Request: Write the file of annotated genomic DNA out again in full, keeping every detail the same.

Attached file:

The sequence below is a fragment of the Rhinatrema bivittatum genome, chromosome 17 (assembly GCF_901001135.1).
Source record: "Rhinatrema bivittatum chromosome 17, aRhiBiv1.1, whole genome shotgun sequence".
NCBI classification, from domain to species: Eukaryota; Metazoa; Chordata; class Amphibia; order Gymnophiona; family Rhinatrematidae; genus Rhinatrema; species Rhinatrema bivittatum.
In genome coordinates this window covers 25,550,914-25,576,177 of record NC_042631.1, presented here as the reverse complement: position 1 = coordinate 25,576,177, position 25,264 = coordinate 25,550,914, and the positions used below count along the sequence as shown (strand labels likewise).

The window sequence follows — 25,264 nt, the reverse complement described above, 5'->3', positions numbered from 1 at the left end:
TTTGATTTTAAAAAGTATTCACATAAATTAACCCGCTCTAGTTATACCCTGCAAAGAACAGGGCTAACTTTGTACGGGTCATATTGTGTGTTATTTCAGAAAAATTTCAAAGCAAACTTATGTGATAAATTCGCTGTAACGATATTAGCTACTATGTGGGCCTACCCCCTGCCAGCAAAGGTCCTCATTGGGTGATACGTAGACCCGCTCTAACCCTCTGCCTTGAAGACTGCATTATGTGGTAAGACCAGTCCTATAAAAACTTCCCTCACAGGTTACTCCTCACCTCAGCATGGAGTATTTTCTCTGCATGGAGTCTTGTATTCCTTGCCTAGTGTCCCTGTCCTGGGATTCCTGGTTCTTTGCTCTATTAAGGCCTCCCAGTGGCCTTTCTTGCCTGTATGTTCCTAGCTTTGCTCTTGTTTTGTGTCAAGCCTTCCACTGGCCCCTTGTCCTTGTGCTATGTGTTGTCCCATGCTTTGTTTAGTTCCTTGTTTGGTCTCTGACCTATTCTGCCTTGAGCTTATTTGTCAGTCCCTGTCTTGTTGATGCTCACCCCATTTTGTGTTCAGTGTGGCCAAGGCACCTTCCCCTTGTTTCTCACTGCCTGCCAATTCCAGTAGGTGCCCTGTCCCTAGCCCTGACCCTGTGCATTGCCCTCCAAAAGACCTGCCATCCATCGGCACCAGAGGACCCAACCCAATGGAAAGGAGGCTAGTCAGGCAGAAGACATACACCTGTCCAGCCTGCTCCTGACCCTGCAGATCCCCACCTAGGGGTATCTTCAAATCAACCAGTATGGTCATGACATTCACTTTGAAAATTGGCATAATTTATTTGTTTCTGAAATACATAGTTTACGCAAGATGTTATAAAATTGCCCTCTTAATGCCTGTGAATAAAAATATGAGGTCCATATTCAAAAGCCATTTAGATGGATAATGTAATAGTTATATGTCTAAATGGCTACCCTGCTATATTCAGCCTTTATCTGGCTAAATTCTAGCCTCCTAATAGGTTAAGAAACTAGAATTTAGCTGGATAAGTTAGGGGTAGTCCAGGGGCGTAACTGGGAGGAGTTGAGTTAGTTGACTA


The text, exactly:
The sequence below is a fragment of the Rhinatrema bivittatum genome, chromosome 17 (assembly GCF_901001135.1).
Source record: "Rhinatrema bivittatum chromosome 17, aRhiBiv1.1, whole genome shotgun sequence".
NCBI classification, from domain to species: Eukaryota; Metazoa; Chordata; class Amphibia; order Gymnophiona; family Rhinatrematidae; genus Rhinatrema; species Rhinatrema bivittatum.
In genome coordinates this window covers 25,550,914-25,576,177 of record NC_042631.1, presented here as the reverse complement: position 1 = coordinate 25,576,177, position 25,264 = coordinate 25,550,914, and the positions used below count along the sequence as shown (strand labels likewise).

The window sequence follows — 25,264 nt, the reverse complement described above, 5'->3', positions numbered from 1 at the left end:
TTTGATTTTAAAAAGTATTCACATAAATTAACCCGCTCTAGTTATACCCTGCAAAGAACAGGGCTAACTTTGTACGGGTCATATTGTGTGTTATTTCAGAAAAATTTCAAAGCAAACTTATGTGATAAATTCGCTGTAACGATATTAGCTACTATGTGGGCCTACCCCCTGCCAGCAAAGGTCCTCATTGGGTGATACGTAGACCCGCTCTAACCCTCTGCCTTGAAGACTGCATTATGTGGTAAGACCAGTCCTATAAAAACTTCCCTCACAGGTTACTCCTCACCTCAGCATGGAGTATTTTCTCTGCATGGAGTCTTGTATTCCTTGCCTAGTGTCCCTGTCCTGGGATTCCTGGTTCTTTGCTCTATTAAGGCCTCCCAGTGGCCTTTCTTGCCTGTATGTTCCTAGCTTTGCTCTTGTTTTGTGTCAAGCCTTCCACTGGCCCCTTGTCCTTGTGCTATGTGTTGTCCCATGCTTTGTTTAGTTCCTTGTTTGGTCTCTGACCTATTCTGCCTTGAGCTTATTTGTCAGTCCCTGTCTTGTTGATGCTCACCCCATTTTGTGTTCAGTGTGGCCAAGGCACCTTCCCCTTGTTTCTCACTGCCTGCCAATTCCAGTAGGTGCCCTGTCCCTAGCCCTGACCCTGTGCATTGCCCTCCAAAAGACCTGCCATCCATCGGCACCAGAGGACCCAACCCAATGGAAAGGAGGCTAGTCAGGCAGAAGACATACACCTGTCCAGCCTGCTCCTGACCCTGCAGATCCCCACCTAGGGGTATCTTCAAATCAACCAGTATGGTCATGACATTCACTTTGAAAATTGGCATAATTTATTTGTTTCTGAAATACATAGTTTACGCAAGATGTTATAAAATTGCCCTCTTAATGCCTGTGAATAAAAATATGAGGTCCATATTCAAAAGCCATTTAGATGGATAATGTAATAGTTATATGTCTAAATGGCTACCCTGCTATATTCAGCCTTTATCTGGCTAAATTCTAGCCTCCTAATAGGTTAAGAAACTAGAATTTAGCTGGATAAGTTAGGGGTAGTCCAGGGGCGTAACTGGGAGGAGTTGAGTTAGTTGACTA